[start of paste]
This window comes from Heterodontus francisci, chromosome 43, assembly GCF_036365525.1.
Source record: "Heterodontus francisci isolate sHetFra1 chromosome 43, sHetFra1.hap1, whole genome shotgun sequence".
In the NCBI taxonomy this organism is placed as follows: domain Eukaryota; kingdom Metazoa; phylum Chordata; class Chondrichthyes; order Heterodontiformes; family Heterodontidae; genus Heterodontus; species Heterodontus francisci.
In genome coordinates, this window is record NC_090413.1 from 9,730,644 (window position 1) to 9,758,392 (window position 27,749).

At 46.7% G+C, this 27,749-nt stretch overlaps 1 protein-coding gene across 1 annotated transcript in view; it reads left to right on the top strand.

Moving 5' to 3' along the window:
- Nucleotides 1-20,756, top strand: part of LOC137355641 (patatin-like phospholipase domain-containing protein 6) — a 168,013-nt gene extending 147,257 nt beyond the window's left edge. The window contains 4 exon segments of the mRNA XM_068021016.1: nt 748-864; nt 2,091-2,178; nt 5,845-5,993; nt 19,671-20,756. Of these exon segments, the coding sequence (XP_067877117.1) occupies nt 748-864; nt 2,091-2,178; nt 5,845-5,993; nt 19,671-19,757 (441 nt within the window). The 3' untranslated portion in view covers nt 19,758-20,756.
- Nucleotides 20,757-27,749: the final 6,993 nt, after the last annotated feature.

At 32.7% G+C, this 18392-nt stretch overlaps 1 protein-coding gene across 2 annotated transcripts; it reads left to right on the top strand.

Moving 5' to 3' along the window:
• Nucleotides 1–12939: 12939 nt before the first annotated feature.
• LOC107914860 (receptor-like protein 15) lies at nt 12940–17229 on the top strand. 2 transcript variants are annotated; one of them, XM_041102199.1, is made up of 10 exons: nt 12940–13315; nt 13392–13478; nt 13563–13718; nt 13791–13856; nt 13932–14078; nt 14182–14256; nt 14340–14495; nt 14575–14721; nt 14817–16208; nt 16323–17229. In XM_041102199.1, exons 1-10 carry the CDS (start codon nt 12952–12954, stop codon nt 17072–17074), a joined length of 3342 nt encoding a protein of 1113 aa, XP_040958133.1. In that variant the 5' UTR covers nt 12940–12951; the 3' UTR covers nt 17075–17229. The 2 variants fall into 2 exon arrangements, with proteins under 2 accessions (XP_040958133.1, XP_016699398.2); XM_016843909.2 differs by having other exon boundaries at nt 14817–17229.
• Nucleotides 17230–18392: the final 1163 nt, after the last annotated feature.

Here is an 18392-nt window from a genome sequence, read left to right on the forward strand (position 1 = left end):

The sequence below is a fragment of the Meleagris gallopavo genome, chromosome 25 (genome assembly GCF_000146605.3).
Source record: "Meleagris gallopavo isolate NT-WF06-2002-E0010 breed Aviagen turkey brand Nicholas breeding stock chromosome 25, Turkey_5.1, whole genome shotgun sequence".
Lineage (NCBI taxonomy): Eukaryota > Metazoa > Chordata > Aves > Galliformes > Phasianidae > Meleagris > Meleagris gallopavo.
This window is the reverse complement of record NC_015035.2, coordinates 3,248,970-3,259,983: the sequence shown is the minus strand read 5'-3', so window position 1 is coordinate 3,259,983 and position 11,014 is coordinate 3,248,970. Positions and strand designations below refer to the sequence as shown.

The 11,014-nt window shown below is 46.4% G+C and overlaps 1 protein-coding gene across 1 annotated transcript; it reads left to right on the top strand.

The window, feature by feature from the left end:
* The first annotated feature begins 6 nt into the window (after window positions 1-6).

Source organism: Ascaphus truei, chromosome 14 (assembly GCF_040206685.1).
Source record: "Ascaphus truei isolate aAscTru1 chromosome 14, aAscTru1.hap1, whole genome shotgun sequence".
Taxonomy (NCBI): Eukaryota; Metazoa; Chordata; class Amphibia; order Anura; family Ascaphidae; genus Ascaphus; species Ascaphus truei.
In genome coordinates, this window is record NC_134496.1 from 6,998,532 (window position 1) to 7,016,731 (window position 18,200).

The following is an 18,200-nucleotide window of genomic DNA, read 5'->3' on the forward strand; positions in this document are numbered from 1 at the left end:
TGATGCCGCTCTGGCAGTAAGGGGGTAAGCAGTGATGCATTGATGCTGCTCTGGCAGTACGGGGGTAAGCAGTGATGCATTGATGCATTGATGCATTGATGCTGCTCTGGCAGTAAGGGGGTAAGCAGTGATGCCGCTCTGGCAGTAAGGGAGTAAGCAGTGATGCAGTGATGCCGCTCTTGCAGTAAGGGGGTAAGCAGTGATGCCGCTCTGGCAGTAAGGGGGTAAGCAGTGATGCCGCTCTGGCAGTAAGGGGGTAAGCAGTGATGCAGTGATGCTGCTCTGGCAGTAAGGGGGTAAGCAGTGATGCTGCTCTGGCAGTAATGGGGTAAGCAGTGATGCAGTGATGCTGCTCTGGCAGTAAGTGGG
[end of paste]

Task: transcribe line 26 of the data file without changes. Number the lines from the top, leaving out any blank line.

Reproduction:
The following is an 18,200-nucleotide window of genomic DNA, read 5'->3' on the forward strand; positions in this document are numbered from 1 at the left end: